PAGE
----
In Virginia, some Latino Republicans are thinking along the same lines.
“Generally I would support whomever the Republican nominee is, but the only way for me to support Trump would be for him to change his tone and his rhetoric. If he keeps up with this tone, I feel a lot of Republicans are staying home. For me, that is an option,” said marketing professional and former Virginia Assembly candidate Danny Vargas.
“If Trump is the nominee, I really don’t know what I will do. It’s so difficult for me to see that he is so nasty, and so bombastic,” said Virginia business executive and former Bush administration official Theresa Avillar Speake. “Is that what I want in my president? I don’t think so.”
Trump’s brashness is precisely why Alex Veras likes him.
Veras, a Republican Party activist in Massachusetts, another Super Tuesday state, said, “I like that brashness. I like the fact the he’s not afraid to say what’s on his mind. I like that he’s un-PC and says what people are thinking.
“I think there was a better way to say why we need to control the border, and so I may actually flip a coin on Tuesday to see whether I vote for Trump or for Rubio.”
Trump leads the polls in the Bay State with 40 percent, with Rubio far behind at 19 percent, and Cruz at 16 percent.
Many Latino Trump supporters live in Florida, which holds its critical winner-take-all primary on March 15, and where Trump holds a sizeable lead over native son Rubio.
“I already voted, and I voted early for Donald Trump, and I feel he’s unstoppable,” said Florida retiree Carmen Teresa Roiz. “I have given this a lot of thought and I’ve come to the conclusion that he is our best bet. We need a firmer hand on issues like the economy and national security, and he has a lot of enthusiasm and energy, plus he is financing his own campaign. There are no strings attached and he doesn’t owe anything to any special interests.”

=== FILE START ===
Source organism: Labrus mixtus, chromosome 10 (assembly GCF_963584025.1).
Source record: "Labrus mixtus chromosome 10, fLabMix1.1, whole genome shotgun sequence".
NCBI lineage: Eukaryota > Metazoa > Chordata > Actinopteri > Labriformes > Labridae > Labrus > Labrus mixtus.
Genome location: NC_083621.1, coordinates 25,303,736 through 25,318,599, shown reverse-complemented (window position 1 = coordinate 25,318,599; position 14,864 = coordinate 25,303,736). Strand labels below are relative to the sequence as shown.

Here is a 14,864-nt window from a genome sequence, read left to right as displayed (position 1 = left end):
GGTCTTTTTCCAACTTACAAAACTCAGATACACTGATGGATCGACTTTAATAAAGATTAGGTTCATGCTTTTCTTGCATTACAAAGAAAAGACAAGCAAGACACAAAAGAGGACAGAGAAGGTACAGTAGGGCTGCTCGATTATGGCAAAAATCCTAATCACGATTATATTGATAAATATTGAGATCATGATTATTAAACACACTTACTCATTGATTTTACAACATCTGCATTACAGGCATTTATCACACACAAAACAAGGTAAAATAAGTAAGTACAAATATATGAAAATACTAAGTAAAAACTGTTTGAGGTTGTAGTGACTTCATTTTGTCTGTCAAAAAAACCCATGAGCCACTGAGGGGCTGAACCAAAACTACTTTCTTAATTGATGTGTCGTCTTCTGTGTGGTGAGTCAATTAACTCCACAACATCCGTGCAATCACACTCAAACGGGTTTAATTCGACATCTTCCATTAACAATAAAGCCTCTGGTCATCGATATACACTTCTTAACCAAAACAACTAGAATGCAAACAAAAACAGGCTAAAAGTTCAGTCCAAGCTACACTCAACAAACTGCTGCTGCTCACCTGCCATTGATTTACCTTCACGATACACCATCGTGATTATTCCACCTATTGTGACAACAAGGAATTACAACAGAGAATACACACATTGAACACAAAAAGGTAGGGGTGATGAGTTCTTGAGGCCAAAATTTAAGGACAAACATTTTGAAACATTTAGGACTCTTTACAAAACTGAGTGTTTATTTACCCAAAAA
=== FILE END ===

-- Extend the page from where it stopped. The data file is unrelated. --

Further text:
When he announced his candidacy, Trump branded Mexican immigrants as rapists and drug-dealers, but Roiz says that's a tempest in a teapot. “I don’t think that's as harsh as it’s been portrayed. I think he is the best candidate,” she said.
Colorado voters go to the polls on Super Tuesday and Latino voters may well tip the balance. Businessman Luis Tavel said Trump is just channeling the frustrations of many.
“I’m a big believer in following the law. My family came here legally [from Bolivia] and we waited in line and followed the process to get our citizenship. Trump has done a great job of articulating the feelings I have. He hasn’t said he’s against immigrants, just against those doing it illegally,” said Tavel.
Tavel agreed with Roiz that Trump’s comments about Mexicans were blown out of proportion. "He was speaking for the millions of people who’ve basically just had it. Obamacare is a joke, our national debt is out of control, and we open ourselves up to terrorism with an open border.”
Super Tuesday will provide a reliable sample size to gauge Trump's actual support among Republican Latinos. Trump doesn't need to win big among Latinos to secure the nomination, but the general election is a different story.
According to a Washington Post-Univision News poll of Latinos nationwide, 8 out of 10 view him unfavorably.
Trump will face an uphill battle to garner substantial support among Mexican-Americans, who account for about 64 percent of all Latinos in the United States. Conventional wisdom says 40 percent of the Latino vote is necessary to win a general election.
Patricia Guadalupe writes for Latino magazine.